On the Nexus I ran into several “concerned citizens”, nameless NPCs that show up to complain about some decision you made in a threadbare attempt to make choices seem important. Instead of lively debates with these people, or being heckled and threatened by them if I disagreed, all these encounters ended with some variation of “well, you’re the pathfinder, you must know what you’re doing.”
Even worse is how much the administrative arm of the Andromeda Initiative defers to the Pathfinder. I realize that none of the characters were meant to be in charge of the Andromeda Initiative, and were elevated due to the deaths of their superiors, but come on, they’re not helpless either.
Director Tann is clearly made out to be a stereotypical bureaucrat who, while wanting to do good, is also deeply concerned about retaining his influence and power. Then the moment you show up it’s WHOOP here’s a ship, a crew, and a blank check to do whatever the hell you want. Ostensibly the reasoning is that Ryder is at least willing to do “something” about the situation. I could have swallowed that excuse if the narrative had shown us even an inkling that Ryder was qualified to do anything.
At some point the narrative needed to specifically tell us why Ryder is so god damn special. The Pathfinders are supposed to be highly trained specialists, the best of the best. The Turian pathfinder is former Blackwatch and his replacement is an ex-Spectre, the Salarian Pathfinder is a Dalatrass, and the Asari Pathfinder is a Matriarch and her replacement a legendary Asari Commando. Even Alec Ryder was former N7, an alumnus of the same program that gave us Commander Shepard.
Ryder on the other hand… was a glorified toll booth operator. Seriously, the game actually goes out of its way to point this out by having Ryder tell several people all he did in the Milky Way was guard a Mass Effect Relay. Why on Earth is this guy responsible for the survival of the human race?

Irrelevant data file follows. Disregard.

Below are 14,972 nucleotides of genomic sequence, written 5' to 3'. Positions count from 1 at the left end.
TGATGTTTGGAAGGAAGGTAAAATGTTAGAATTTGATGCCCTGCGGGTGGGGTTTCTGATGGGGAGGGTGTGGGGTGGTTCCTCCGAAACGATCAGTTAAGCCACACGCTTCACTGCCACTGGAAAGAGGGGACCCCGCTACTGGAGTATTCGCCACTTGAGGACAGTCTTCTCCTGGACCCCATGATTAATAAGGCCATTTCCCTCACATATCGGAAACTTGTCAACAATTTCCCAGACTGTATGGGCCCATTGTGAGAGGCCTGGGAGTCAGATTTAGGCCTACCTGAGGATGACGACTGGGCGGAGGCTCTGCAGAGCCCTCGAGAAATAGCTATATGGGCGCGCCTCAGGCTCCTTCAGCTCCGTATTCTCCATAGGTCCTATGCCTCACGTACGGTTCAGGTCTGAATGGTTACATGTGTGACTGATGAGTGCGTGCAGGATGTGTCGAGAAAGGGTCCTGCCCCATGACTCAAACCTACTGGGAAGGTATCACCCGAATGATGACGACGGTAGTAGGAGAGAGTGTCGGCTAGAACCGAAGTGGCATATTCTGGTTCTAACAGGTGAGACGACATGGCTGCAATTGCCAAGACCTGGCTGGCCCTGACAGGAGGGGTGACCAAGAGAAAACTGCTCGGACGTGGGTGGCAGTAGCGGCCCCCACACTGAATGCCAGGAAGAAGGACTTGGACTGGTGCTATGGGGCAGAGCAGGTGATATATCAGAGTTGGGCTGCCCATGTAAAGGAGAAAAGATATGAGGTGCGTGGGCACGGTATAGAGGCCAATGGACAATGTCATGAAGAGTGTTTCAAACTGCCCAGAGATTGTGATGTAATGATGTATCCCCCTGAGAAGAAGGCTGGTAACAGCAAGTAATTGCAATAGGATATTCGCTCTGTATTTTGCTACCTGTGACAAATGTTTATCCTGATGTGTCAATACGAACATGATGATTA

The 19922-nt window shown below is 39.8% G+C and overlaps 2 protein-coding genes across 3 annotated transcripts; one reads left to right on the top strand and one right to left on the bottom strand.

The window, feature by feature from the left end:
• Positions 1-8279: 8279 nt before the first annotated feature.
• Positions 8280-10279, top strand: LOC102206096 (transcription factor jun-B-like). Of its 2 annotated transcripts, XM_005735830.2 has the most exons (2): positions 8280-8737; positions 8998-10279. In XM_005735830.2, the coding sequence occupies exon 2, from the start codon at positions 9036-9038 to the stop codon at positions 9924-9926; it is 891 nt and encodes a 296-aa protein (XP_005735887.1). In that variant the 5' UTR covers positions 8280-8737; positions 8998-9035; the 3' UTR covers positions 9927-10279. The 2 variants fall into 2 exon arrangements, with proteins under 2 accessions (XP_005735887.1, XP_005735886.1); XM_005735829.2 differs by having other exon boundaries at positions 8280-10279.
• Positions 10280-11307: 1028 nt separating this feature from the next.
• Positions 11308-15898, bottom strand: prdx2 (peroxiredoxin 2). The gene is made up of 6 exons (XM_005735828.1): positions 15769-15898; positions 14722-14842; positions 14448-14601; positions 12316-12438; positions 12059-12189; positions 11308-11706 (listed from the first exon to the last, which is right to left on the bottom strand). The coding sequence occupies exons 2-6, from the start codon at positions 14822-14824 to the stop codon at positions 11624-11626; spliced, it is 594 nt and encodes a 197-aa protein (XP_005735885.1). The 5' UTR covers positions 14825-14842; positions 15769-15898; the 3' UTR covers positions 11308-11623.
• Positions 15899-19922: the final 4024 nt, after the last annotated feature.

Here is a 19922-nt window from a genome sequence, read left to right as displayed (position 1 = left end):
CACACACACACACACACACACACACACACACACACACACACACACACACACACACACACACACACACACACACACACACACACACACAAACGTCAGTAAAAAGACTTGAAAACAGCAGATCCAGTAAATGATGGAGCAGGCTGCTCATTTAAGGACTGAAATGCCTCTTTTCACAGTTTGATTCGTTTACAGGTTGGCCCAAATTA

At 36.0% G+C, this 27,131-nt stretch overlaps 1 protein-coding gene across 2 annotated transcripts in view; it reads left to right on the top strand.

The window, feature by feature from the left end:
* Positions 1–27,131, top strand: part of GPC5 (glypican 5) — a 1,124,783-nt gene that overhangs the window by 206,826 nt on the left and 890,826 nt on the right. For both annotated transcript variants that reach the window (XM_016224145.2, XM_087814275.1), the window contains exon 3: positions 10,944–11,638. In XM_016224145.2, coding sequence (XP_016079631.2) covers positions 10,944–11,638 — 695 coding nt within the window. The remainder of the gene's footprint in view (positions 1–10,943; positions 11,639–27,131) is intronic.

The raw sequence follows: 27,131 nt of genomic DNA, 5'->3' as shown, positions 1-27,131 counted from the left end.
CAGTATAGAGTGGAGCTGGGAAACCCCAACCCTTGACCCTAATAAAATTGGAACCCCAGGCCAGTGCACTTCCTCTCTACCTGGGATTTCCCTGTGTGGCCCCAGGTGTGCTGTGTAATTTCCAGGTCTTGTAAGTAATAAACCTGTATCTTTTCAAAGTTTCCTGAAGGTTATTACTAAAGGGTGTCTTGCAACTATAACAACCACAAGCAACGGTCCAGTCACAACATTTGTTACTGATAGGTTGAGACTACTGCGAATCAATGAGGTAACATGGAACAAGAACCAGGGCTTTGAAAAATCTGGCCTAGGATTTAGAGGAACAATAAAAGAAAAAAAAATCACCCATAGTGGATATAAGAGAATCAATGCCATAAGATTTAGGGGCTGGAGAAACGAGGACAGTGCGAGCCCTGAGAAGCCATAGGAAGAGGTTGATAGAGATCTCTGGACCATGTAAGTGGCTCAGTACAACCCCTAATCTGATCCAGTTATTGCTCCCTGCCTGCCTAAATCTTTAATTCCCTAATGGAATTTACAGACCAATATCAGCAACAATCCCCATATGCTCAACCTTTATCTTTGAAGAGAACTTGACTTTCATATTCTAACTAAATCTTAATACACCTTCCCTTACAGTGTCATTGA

Turns out the only reason Ryder is even on the Pathfinder team at all is good old fashioned nepotism. Ryder has no special skills, no advanced training, not even any applicable life experience to justify Ryder becoming a Pathfinder or even being on the team. But Daddy apparently wanted his kids on board, so to hell with it, his favored child gets to inherit the Pathfinder title like we’re a space-borne feudal kingdom. There are tons of stories where the hero can be a Joe Everyman forced into a situation beyond his skill level.
Unfortunately the narrative isn’t telling one of those stories.
Had Mass Effect: Andromeda told the story an in over his head Ryder struggling to fill his father’s shoes, then many of these problems would be moot. In fact that could have been a fun story, and one that would have made far more sense. Suvi Anwar has dual doctorates in both astrophysics and molecular biology. Two skills that would actually be helpful in the search for a new home, and all she contributes to the narrative is being a love interest for female Ryders.
I think Kallo speaks for all of us.
Yet instead of having to rely on your incredibly credentialed crew, everyone relies on you instead: the new guy with no discernible skills, education, or personality…
Ryder succeeds because the plot demands he succeeds, and that’s why the hero worship he receives from everybody is totally unearned. That’s why being called the Pathfinder was so awful, because all it did was remind us about how the narrative failed to make Ryder a hero.
In short: The Pathfinder is a fraud and it sucks to be kept being reminded of that fact.